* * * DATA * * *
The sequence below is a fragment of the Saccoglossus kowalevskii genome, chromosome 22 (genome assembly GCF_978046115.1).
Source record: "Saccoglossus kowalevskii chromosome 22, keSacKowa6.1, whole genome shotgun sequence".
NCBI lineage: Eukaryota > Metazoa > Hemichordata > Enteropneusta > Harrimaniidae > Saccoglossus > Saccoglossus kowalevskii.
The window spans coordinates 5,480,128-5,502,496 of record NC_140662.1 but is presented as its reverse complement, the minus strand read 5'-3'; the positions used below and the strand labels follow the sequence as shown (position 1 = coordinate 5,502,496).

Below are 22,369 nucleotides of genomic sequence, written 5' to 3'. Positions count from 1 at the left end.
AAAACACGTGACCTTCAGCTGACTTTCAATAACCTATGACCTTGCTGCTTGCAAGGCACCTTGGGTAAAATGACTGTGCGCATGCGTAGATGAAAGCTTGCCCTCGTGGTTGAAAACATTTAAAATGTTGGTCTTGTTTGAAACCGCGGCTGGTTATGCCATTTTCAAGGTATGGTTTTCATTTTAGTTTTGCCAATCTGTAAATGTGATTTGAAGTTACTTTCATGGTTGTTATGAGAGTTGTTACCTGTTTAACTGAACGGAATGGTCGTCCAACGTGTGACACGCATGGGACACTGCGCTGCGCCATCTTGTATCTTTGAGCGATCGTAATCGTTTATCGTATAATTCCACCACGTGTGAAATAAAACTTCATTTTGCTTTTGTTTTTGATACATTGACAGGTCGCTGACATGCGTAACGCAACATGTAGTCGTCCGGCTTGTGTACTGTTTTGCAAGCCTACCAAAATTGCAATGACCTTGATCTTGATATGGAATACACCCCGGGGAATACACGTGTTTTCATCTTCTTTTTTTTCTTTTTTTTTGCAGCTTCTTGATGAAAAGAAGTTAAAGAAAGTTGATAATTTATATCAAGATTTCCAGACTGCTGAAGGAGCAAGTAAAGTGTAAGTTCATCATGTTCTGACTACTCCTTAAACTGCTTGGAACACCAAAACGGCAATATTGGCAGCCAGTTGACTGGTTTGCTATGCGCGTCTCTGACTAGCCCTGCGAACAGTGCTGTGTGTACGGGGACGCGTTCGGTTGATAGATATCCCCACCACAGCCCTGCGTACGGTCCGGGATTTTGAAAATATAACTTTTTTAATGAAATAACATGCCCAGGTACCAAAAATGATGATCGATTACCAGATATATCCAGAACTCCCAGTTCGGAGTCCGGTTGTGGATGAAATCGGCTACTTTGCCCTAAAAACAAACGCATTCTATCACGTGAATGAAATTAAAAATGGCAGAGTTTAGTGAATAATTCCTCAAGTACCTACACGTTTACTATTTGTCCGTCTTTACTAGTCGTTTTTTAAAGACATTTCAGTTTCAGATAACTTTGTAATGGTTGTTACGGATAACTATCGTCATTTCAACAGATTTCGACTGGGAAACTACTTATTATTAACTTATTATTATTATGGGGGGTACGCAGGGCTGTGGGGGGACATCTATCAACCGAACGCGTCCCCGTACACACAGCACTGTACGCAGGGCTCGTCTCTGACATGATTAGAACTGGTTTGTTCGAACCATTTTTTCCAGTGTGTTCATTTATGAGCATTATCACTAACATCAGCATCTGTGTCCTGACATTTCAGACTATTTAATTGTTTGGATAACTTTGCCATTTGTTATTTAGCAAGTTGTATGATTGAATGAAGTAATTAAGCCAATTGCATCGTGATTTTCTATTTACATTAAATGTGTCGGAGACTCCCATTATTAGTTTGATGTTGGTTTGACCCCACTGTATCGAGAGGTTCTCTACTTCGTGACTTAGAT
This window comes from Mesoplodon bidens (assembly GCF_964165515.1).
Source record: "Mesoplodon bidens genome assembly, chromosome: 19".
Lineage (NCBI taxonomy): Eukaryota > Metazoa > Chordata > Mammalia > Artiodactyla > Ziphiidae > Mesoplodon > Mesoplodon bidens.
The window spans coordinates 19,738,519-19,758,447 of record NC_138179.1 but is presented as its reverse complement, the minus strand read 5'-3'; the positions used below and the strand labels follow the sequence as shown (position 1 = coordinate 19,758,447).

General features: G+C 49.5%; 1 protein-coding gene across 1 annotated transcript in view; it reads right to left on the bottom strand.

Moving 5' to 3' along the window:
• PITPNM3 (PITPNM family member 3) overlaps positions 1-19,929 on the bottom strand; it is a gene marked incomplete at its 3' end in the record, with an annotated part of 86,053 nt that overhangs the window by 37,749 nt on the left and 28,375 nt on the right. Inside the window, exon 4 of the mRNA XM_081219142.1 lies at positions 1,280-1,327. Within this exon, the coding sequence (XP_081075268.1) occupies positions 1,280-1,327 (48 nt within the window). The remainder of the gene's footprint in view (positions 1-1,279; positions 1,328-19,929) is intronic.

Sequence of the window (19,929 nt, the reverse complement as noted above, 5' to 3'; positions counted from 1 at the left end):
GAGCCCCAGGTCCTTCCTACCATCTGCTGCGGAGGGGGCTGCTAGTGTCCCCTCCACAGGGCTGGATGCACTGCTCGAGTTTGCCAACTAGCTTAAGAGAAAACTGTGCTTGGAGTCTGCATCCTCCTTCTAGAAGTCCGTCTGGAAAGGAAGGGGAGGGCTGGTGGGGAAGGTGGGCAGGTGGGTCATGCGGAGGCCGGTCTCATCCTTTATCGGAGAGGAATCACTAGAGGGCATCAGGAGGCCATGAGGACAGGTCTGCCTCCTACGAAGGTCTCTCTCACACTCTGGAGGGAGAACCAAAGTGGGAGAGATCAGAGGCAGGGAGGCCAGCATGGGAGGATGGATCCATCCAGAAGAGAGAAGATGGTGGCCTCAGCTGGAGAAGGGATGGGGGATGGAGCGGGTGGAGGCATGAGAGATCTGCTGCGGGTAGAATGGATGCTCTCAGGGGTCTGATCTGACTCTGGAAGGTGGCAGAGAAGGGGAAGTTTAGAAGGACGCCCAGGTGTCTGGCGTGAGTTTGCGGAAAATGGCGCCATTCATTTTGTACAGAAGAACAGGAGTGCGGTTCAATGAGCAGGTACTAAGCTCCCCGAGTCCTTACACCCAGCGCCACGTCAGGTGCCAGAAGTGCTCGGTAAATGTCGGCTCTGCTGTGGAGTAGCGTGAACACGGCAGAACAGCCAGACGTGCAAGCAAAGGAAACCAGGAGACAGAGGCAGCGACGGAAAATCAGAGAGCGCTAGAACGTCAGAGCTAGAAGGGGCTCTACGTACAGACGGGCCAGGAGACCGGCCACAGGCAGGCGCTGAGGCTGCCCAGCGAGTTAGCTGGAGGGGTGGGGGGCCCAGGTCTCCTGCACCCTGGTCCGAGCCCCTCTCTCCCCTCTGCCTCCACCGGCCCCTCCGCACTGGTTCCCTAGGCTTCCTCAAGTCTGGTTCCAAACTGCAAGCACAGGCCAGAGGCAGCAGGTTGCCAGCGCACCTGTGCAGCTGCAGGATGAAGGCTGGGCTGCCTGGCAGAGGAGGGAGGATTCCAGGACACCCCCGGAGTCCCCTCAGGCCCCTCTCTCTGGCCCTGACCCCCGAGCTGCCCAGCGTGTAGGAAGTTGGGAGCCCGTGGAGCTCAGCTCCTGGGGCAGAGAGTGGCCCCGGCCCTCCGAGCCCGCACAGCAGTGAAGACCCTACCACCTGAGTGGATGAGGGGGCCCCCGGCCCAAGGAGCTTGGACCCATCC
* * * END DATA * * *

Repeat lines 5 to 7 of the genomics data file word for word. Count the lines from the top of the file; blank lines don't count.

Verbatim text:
Below are 22,369 nucleotides of genomic sequence, written 5' to 3'. Positions count from 1 at the left end.
AAAACACGTGACCTTCAGCTGACTTTCAATAACCTATGACCTTGCTGCTTGCAAGGCACCTTGGGTAAAATGACTGTGCGCATGCGTAGATGAAAGCTTGCCCTCGTGGTTGAAAACATTTAAAATGTTGGTCTTGTTTGAAACCGCGGCTGGTTATGCCATTTTCAAGGTATGGTTTTCATTTTAGTTTTGCCAATCTGTAAATGTGATTTGAAGTTACTTTCATGGTTGTTATGAGAGTTGTTACCTGTTTAACTGAACGGAATGGTCGTCCAACGTGTGACACGCATGGGACACTGCGCTGCGCCATCTTGTATCTTTGAGCGATCGTAATCGTTTATCGTATAATTCCACCACGTGTGAAATAAAACTTCATTTTGCTTTTGTTTTTGATACATTGACAGGTCGCTGACATGCGTAACGCAACATGTAGTCGTCCGGCTTGTGTACTGTTTTGCAAGCCTACCAAAATTGCAATGACCTTGATCTTGATATGGAATACACCCCGGGGAATACACGTGTTTTCATCTTCTTTTTTTTCTTTTTTTTTGCAGCTTCTTGATGAAAAGAAGTTAAAGAAAGTTGATAATTTATATCAAGATTTCCAGACTGCTGAAGGAGCAAGTAAAGTGTAAGTTCATCATGTTCTGACTACTCCTTAAACTGCTTGGAACACCAAAACGGCAATATTGGCAGCCAGTTGACTGGTTTGCTATGCGCGTCTCTGACTAGCCCTGCGAACAGTGCTGTGTGTACGGGGACGCGTTCGGTTGATAGATATCCCCACCACAGCCCTGCGTACGGTCCGGGATTTTGAAAATATAACTTTTTTAATGAAATAACATGCCCAGGTACCAAAAATGATGATCGATTACCAGATATATCCAGAACTCCCAGTTCGGAGTCCGGTTGTGGATGAAATCGGCTACTTTGCCCTAAAAACAAACGCATTCTATCACGTGAATGAAATTAAAAATGGCAGAGTTTAGTGAATAATTCCTCAAGTACCTACACGTTTACTATTTGTCCGTCTTTACTAGTCGTTTTTTAAAGACATTTCAGTTTCAGATAACTTTGTAATGGTTGTTACGGATAACTATCGTCATTTCAACAGATTTCGACTGGGAAACTACTTATTATTAACTTATTATTATTATGGGGGGTACGCAGGGCTGTGGGGGGACATCTATCAACCGAACGCGTCCCCGTACACACAGCACTGTACGCAGGGCTCGTCTCTGACATGATTAGAACTGGTTTGTTCGAACCATTTTTTCCAGTGTGTTCATTTATGAGCATTATCACTAACATCAGCATCTGTGTCCTGACATTTCAGACTATTTAATTGTTTGGATAACTTTGCCATTTGTTATTTAGCAAGTTGTATGATTGAATGAAGTAATTAAGCCAATTGCATCGTGATTTTCTATTTACATTAAATGTGTCGGAGACTCCCATTATTAGTTTGATGTTGGTTTGACCCCACTGTATCGAGAGGTTCTCTACTTCGTGACTTAGAT
This window comes from Mesoplodon bidens (assembly GCF_964165515.1).